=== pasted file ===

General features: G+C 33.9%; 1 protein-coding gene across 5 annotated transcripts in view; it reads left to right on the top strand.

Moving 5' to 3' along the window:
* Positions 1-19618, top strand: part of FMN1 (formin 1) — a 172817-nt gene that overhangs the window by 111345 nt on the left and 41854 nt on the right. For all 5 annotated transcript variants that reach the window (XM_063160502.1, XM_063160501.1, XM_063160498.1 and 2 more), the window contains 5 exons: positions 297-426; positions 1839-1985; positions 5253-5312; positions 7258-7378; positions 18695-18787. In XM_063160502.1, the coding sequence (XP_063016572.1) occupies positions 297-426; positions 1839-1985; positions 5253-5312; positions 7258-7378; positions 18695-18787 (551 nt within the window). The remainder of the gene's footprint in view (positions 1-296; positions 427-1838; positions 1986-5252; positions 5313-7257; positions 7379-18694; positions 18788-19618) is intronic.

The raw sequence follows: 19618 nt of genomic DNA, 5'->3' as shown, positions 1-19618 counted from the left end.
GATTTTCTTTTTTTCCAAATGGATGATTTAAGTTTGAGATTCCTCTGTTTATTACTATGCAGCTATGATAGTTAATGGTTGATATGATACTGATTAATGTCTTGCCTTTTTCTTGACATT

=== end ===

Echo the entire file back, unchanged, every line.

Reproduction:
General features: G+C 33.9%; 1 protein-coding gene across 5 annotated transcripts in view; it reads left to right on the top strand.

Moving 5' to 3' along the window:
* Positions 1-19618, top strand: part of FMN1 (formin 1) — a 172817-nt gene that overhangs the window by 111345 nt on the left and 41854 nt on the right. For all 5 annotated transcript variants that reach the window (XM_063160502.1, XM_063160501.1, XM_063160498.1 and 2 more), the window contains 5 exons: positions 297-426; positions 1839-1985; positions 5253-5312; positions 7258-7378; positions 18695-18787. In XM_063160502.1, the coding sequence (XP_063016572.1) occupies positions 297-426; positions 1839-1985; positions 5253-5312; positions 7258-7378; positions 18695-18787 (551 nt within the window). The remainder of the gene's footprint in view (positions 1-296; positions 427-1838; positions 1986-5252; positions 5313-7257; positions 7379-18694; positions 18788-19618) is intronic.

The raw sequence follows: 19618 nt of genomic DNA, 5'->3' as shown, positions 1-19618 counted from the left end.
GATTTTCTTTTTTTCCAAATGGATGATTTAAGTTTGAGATTCCTCTGTTTATTACTATGCAGCTATGATAGTTAATGGTTGATATGATACTGATTAATGTCTTGCCTTTTTCTTGACATT